I feel that a lot of perhaps misplaced angst (and possibly, even recklessness) is on display in this Roll Call article that’s ostensibly about finding a more conservative alternative to Shelley Capito for WV-SEN (people could be forgiven for thinking that the article is actually about complaining about the Tea Party in general). You can like or not like Shelley Capito as you please, of course. You can rather keep Senator Rockefeller in that position until he dies than put in an insufficiently conservative Republican replacement, too. You can even be disgusted by the whole thing. I have varying degrees of sympathy towards those positions, but it’s a free country: you don’t have to care about my personal opinions if you don’t want to.
What you shouldn’t do is ignore the basic math of the situation. The West Virginia legislature is controlled by the Democratic party: the breakdown is 54D/46R in the House of Delegates and 28D/6R in the state Senate. If you want to have credible, conservative alternatives to run for Senate and Congress and governorships, you need to, bluntly, breed them first in the state legislatures. I respect the work that the Club for Growth and the Senate Conservatives Fund and other national conservative groups do, and I share their frustration with a system that seems to be a little less than… nimble, sometimes. But there is no substitute for legwork. Clearly West Virginians will vote for Republicans, at least for President. Also clearly, they’re happy to vote for Democrats on the state level. The first step to making the Democrats sweat in that state should be in getting West Virginians to change their habit of ticket-splitting.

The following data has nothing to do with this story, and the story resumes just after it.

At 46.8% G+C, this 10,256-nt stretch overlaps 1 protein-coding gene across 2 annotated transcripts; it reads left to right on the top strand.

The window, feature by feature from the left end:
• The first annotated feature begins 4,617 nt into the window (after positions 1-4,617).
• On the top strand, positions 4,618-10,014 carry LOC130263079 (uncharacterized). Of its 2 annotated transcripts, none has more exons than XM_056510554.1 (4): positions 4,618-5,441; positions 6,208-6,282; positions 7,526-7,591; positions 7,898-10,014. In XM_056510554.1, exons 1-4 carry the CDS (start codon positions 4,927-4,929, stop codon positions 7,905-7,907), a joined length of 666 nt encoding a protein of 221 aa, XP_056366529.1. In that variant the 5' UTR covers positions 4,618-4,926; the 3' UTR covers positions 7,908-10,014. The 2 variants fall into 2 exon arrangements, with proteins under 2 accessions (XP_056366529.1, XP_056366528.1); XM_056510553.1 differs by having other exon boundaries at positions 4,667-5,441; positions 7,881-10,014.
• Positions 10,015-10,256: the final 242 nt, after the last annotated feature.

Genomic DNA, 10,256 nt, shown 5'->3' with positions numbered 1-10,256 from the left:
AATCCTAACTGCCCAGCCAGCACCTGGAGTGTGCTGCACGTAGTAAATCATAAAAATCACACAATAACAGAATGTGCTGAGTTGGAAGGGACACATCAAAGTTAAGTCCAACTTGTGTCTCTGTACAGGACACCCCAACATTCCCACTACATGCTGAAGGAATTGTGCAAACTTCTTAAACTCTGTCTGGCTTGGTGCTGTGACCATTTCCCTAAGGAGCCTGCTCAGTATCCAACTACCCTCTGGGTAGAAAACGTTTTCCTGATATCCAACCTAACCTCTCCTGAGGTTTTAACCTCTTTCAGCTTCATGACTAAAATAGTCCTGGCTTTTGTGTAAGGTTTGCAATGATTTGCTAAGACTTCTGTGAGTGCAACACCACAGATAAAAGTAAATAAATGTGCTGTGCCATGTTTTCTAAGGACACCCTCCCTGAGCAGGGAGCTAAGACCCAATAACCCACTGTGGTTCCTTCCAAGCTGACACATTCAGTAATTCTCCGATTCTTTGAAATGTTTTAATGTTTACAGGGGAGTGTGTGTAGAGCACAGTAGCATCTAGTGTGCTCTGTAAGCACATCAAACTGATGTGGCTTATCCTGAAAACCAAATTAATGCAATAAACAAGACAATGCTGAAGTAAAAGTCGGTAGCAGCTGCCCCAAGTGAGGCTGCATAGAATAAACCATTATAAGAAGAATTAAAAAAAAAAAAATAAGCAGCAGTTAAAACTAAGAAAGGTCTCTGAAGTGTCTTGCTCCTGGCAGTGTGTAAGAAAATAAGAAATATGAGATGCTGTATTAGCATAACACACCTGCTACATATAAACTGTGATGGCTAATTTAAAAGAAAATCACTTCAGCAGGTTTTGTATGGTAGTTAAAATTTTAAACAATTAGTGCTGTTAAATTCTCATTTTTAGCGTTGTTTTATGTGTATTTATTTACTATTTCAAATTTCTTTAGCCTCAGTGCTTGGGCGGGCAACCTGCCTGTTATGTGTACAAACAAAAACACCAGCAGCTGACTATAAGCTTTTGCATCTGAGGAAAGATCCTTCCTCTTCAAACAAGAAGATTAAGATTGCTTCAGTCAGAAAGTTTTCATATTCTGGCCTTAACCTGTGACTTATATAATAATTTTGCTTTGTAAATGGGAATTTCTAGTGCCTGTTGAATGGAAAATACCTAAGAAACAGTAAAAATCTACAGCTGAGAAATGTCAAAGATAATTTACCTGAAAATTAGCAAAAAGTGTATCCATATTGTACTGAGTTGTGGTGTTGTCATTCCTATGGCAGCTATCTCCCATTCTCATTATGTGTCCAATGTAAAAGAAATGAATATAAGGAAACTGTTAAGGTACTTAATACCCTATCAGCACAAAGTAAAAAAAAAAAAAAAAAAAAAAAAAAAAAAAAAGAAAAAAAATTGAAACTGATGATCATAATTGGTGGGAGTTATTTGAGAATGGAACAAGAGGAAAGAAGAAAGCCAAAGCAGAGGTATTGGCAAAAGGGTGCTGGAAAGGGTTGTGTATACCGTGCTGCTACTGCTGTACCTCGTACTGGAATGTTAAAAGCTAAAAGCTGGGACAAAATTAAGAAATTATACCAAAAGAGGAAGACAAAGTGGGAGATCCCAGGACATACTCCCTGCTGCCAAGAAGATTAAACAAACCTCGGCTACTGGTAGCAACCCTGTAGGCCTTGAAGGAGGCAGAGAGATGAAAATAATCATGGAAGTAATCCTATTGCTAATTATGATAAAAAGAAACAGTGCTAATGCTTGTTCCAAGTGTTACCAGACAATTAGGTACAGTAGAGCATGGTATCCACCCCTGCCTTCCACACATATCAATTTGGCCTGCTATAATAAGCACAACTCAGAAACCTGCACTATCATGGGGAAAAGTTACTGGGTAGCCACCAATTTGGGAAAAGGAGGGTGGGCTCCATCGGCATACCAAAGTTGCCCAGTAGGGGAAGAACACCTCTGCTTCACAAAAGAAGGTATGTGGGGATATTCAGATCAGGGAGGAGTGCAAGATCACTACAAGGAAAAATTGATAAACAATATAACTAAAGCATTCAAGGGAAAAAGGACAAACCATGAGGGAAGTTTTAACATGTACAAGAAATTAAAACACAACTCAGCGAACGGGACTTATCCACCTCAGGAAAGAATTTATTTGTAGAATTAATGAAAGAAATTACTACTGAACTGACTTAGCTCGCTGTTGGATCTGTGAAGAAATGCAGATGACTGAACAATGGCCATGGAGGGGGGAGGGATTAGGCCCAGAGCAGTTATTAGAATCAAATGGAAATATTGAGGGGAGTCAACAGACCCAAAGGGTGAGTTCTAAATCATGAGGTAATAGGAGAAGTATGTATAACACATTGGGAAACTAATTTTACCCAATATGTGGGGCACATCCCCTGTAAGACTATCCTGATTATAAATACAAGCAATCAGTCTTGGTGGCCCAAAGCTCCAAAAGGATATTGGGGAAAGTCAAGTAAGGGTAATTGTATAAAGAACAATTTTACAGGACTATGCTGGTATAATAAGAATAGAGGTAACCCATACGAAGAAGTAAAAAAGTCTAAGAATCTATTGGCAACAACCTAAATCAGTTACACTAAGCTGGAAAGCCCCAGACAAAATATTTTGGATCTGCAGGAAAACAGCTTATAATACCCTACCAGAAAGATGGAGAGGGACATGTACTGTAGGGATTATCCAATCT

PS: If you are a Republican in West Virginia the WV GOP wants to hear from you.
PS: Seriously, there are no shortcuts. Competing on the federal level more or less requires that we first successfully compete on the state level.